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An Extremely Low Power Quantum Optical Communication Link for Autonomous Robotic ExplorersOne concept for planetary exploration involves using many small robotic landers that can cover more ground than a single conventional lander. In addressing this vision, NASA has been challenged in the National Nanotechnology Initiative to research the development of miniature robots built from nano-sized components. These robots have very significant challenges, such as mobility and communication, given the small size and limited power generation capability. The research presented here has been focused on developing a communications system that has the potential for providing ultra-low power communications for robots such as these. In this paper an optical communications technique that is based on transmitting recognizable sets of photons is presented. Previously pairs of photons that have an entangled quantum state have been shown to be recognizable in ambient light. The main drawback to utilizing entangled photons is that they can only be generated through a very energy inefficient nonlinear process. In this paper a new technique that generates sets of photons from pulsed sources is described and an experimental system demonstrating this technique is presented. This technique of generating photon sets from pulsed sources has the distinct advantage in that it is much more flexible and energy efficient, and is well suited to take advantage of the very high energy efficiencies that are possible when using nano scale sources. For these reasons the communication system presented in this paper is well suited for use in very small, low power landers and rovers. In this paper a very low power optical communications system for miniature robots, as small as 1 cu cm is addressed. The communication system is a variant of photon counting communications. Instead of counting individual photons the system only counts the arrival of time coincident sets of photons. Using sets of photons significantly decreases the bit error rate because they are highly identifiable in the presence of ambient light. An experiment demonstrating reliable communication over a distance of 70 meters using less than a billionth of a watt of radiated power is presented. The components used in this system were chosen so that they could in the future be integrated into a cubic centimeter device.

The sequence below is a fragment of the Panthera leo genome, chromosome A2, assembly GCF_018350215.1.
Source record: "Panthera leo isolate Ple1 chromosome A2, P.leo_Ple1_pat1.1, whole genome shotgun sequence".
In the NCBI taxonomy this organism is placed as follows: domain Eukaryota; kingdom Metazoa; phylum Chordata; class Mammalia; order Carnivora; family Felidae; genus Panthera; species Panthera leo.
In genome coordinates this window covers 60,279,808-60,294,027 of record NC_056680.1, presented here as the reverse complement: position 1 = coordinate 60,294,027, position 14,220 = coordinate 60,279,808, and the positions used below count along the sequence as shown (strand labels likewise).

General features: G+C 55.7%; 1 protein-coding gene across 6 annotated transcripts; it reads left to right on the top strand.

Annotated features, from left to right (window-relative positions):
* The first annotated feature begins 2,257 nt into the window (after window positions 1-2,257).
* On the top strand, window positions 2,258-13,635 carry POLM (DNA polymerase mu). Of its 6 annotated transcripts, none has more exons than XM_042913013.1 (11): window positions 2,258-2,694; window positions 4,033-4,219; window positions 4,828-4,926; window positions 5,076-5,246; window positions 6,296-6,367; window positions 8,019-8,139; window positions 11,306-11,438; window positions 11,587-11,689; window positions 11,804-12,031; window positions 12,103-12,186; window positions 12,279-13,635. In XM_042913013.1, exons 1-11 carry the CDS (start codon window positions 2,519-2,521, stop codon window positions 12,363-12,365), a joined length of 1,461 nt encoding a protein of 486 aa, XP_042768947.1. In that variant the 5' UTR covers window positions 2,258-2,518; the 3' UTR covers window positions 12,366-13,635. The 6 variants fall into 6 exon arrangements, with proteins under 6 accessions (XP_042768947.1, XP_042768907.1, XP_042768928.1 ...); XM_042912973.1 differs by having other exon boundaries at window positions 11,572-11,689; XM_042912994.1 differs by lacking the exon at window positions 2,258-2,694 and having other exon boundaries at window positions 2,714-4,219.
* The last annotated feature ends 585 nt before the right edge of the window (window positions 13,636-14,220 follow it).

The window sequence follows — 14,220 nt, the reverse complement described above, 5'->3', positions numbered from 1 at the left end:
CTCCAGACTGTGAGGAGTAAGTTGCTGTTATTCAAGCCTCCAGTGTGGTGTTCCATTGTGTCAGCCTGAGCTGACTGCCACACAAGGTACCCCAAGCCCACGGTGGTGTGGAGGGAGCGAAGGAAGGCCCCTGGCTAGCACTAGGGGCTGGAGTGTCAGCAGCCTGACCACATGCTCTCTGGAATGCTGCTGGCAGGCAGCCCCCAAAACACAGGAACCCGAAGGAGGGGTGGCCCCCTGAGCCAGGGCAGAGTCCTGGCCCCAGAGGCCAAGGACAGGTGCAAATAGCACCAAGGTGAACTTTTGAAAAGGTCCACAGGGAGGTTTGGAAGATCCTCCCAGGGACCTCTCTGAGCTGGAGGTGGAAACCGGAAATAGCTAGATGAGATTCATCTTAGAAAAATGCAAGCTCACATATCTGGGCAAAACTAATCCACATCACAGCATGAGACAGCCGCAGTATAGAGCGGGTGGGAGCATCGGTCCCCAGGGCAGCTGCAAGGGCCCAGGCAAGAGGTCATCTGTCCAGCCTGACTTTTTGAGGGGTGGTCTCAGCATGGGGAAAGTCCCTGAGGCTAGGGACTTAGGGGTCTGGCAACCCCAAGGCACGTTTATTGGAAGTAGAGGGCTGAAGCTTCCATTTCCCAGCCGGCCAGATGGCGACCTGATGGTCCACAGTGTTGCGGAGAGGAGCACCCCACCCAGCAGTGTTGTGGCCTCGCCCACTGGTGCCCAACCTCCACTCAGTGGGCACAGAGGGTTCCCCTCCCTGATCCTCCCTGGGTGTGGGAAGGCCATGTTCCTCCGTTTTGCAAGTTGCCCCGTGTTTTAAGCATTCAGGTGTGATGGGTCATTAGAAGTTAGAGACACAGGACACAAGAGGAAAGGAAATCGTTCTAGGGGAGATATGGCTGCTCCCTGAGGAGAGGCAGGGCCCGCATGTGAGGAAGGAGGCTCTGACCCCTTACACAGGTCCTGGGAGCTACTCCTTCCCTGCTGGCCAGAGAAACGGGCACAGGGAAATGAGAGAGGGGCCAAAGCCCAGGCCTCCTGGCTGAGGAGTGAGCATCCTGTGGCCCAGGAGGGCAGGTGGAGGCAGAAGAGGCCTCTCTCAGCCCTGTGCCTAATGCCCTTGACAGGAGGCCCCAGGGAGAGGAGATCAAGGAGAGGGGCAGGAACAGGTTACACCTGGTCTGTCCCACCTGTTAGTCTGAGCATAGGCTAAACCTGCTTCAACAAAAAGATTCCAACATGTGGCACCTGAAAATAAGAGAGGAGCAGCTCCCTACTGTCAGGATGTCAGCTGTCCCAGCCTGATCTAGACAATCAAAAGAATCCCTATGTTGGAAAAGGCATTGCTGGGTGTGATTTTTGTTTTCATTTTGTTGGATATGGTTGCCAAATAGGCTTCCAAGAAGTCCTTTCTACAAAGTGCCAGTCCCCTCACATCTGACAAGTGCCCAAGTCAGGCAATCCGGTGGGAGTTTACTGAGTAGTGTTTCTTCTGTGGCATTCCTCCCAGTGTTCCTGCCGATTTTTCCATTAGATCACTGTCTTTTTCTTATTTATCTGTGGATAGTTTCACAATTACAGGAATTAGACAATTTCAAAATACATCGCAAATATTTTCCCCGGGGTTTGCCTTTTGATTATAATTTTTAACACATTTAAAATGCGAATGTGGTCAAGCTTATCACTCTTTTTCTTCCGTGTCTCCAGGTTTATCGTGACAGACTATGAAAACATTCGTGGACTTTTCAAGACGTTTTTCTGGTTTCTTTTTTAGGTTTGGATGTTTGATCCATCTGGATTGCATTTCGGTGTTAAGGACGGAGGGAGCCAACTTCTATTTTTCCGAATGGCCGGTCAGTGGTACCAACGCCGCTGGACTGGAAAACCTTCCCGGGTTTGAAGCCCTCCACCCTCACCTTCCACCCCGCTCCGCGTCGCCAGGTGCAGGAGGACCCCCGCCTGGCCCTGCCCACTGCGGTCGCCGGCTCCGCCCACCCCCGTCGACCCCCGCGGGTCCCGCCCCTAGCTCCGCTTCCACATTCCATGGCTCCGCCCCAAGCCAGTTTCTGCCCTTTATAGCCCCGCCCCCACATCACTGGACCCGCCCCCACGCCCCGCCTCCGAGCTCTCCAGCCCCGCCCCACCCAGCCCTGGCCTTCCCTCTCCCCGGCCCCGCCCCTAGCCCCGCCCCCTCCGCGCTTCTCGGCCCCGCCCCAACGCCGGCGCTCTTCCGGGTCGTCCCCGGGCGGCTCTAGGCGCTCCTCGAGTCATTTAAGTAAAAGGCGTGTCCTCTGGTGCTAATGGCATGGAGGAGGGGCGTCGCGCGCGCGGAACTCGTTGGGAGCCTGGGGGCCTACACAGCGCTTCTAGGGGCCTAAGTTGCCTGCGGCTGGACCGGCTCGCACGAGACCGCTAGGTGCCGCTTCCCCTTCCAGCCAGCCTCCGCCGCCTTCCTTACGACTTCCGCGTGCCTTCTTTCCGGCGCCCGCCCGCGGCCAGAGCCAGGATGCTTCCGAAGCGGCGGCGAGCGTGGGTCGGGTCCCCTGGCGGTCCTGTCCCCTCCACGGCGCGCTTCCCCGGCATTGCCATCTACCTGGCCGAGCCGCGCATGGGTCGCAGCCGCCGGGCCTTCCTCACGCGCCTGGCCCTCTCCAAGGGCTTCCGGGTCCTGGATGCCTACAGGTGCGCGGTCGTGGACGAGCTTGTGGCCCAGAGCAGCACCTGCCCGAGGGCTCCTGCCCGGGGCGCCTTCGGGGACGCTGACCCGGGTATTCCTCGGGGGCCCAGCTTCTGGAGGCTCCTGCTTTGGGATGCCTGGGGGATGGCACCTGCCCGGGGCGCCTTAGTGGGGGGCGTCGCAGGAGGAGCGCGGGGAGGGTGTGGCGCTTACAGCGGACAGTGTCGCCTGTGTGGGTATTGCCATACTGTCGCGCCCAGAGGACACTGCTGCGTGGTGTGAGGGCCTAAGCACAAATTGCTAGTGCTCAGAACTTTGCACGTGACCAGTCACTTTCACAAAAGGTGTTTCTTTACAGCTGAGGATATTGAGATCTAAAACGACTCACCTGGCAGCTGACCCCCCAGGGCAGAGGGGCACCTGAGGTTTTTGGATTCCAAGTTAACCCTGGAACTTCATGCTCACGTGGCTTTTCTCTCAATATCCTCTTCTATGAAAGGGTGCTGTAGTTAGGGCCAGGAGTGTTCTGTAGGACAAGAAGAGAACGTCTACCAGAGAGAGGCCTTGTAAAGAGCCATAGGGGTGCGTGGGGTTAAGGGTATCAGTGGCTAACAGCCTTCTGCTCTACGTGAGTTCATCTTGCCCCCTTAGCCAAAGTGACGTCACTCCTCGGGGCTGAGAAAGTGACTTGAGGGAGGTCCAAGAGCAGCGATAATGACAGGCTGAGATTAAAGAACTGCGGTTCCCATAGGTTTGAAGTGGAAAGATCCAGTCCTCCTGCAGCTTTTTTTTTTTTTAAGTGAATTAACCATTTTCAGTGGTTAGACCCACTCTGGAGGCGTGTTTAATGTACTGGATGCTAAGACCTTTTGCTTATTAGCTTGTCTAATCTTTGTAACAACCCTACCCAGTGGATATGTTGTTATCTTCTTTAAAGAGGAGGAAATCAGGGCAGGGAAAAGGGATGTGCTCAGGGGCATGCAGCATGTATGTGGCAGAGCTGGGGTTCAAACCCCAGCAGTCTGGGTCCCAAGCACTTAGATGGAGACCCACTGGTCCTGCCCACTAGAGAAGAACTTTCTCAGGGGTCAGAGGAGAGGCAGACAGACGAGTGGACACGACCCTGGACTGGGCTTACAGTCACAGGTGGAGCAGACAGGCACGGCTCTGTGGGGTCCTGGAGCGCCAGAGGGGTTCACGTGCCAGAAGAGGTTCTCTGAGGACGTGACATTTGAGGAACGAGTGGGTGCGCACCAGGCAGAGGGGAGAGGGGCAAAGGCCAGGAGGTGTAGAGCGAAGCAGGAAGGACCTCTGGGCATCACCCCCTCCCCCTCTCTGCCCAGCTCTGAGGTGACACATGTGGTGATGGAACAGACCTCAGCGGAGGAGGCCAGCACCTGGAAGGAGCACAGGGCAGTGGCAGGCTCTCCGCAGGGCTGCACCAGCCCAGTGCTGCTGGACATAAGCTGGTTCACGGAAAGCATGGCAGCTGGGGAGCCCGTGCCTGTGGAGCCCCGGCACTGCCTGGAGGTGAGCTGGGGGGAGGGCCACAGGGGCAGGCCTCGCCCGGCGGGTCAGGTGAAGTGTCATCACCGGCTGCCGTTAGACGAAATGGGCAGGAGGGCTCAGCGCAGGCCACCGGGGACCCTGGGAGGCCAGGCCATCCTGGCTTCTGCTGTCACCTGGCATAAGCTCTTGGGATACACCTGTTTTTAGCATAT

Document ID
Document Type
Conference Paper
Lekki, John
(NASA Glenn Research Center Cleveland, OH, United States)
Nguyen, Quang-Viet
(NASA Glenn Research Center Cleveland, OH, United States)
Bizon, Tom
(NASA Glenn Research Center Cleveland, OH, United States)
Nguyen, Binh
(NASA Glenn Research Center Cleveland, OH, United States)
Kojima, Jun
(Ohio Aerospace Inst. Brook Park, OH, United States)
Date Acquired
June 10, 2015
Publication Date
May 7, 2007
Subject Category
Cybernetics, Artificial Intelligence And Robotics
Space Communications, Spacecraft Communications, Command And Tracking
Report/Patent Number
Meeting Information
AIAA Infotech@Aerospace 2007 Conference and Exhibit(Rohnert Park, CA)
Distribution Limits
Public Use Permitted.
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